Digital technology is changing and has changed the ways we create and consume narratives, from moving images and immersive story worlds to digital long-form and multi-branched story experiences. At the same time, blockchain, the technology that
underpins cryptocurrencies such as Bitcoin, is revolutionising the way that transactions and exchanges occur.

As a globally stored and collaboratively written list of all transactions that have ever taken place within a given system, the blockchain decentralises money and offers a platform for its creative use. There are already examples of blockchain technologies extending beyond the realm of currency, including the decentralisation of domain name servers that are not subject to government takedown, and identity management and governance.

By framing key blockchain concepts with past and present storytelling practices, this article raises questions as to how the principles and implementation of such distributed ledger technologies might be used within contemporary writing practices – that is, can we imagine stories as a currency or value system?

We had a chance to discuss the issues with Anthony Onukwue, Co-Founder, of Asset Cradle.
We talked about experiments that draw on some of the fundamental principles of blockchain and the apparent need to reimagine the storytelling narrative.

Enjoy!

 Introduce yourself, who is Anthony and what sparked your interest in Blockchain.

Anthony Onwukwe ACArb is a law student reading for the Nigerian Bar, an Associate of the Nigerian Institute of Chartered Arbitrators and has a keen interest in technology. He is passionate about blockchain solutions especially product management for #web3. He is a Co-founder at Asset Cradle (www.assetcradle.org) a blockchain solution that enables fractional ownership of assets on the blockchain. He is also a member of the content development team of CoinW Exchange and believes in technological advancement in the African continent. That is briefly about me. Nothing much.

Well for me my interest in the blockchain space, started last year October when the idea for Africonzee the first phase of the Asset Cradle project was birthed. That was the memorial day for lives lost in the Lekki shootings. May God bless their souls. Before then my I knew about cryptocurrency, invested, gained and lost, I was also introduced to NFTs by my friend/Co-founder George Ezeudeka. But my deep dive into understanding the foundation behind these adoptions was finding how out revolutionary and transformative blockchain is, hence, my interest was doubled.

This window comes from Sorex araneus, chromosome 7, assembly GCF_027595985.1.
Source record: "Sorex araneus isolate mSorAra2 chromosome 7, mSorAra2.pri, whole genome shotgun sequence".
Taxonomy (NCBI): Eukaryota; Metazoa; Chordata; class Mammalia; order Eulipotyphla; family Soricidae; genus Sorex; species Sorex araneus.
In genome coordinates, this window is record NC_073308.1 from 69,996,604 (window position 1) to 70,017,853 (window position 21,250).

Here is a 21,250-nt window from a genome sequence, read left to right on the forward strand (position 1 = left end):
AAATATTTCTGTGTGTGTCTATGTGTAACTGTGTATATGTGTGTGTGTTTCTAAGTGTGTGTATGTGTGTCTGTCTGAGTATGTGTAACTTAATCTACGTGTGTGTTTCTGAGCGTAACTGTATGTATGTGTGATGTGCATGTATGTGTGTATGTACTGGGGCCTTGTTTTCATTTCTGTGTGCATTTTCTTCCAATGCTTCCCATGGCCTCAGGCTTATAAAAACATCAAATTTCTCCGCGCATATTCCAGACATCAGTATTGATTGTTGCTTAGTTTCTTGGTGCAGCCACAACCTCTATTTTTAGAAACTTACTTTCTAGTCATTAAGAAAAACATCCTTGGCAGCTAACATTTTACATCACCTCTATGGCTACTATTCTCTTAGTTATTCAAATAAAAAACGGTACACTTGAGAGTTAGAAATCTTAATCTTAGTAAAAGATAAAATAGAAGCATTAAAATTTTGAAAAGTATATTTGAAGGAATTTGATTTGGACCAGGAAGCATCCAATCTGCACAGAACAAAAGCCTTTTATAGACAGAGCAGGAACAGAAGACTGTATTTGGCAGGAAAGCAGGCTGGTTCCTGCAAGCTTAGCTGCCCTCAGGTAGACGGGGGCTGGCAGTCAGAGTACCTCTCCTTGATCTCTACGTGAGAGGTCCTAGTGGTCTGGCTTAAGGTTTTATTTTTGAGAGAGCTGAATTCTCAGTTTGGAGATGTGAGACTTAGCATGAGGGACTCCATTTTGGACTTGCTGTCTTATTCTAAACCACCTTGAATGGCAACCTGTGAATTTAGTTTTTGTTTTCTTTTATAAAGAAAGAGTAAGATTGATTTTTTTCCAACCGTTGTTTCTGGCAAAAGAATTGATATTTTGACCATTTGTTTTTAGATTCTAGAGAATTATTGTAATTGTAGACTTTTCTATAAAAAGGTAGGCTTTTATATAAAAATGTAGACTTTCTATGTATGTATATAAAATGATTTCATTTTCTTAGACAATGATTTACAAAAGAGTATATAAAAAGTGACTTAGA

Forget for a moment about all the hype and buzz around Web 3, 4 and 5. What do you think Blockchain represent and how can we apply its use cases here in Africa?

Honestly, I love this question. Another way one would couch this would be;  what is blockchain beyond the hype? What really is this technology? This question is very important because for there to be a massive adoption of blockchain technology and what it offers the utility of blockchain has to be understood for what it is, for the problems it solves, and how it makes life better. Personally, I feel projects have become too ambitious and do not focus on what really matters.

For me, blockchain technology represents two adjectives; transformative and accommodative. Transformative because it can transform every activity, and process, making it better and more efficient. This technology fosters transparency, accountability and fewer complexities in life and economic processes. Blockchain is accommodative because I believe that there is nothing the blockchain technology cannot enhance, transform or remodel. You look at supply chain management, healthcare, finance, and business operations. I mean it is one technology that is gold. And I would love to also state this; there seems that people always place blockchain as a competitor or Web3 as a competitor to Web2. And you hear things like “blockchain will eliminate the banks” . I feel these are very bold but misinformed statements. For me Blockchain is not here to drag market share or whatever, it is here to make things better and both Web2 and Web3 adoptions can coexist together. I am a part of the school of thought of alternatives as the spice of choice.

Applying blockchain use cases in Africa is needed and should be done deliberately. The African continent is a buzzing continent for blockchain adoptions. For projects, they see us as having the market. But as an African, I see blockchain as something that can help us ,the continent not even in financial empowerment, which is my least metric, but in alleviating challenges like administrative bottlenecks, corruption, lack of accountability, supply chain problem, food security, the educational sector, health care sector and more. Financial empowerment inclusive but applications should be beyond that.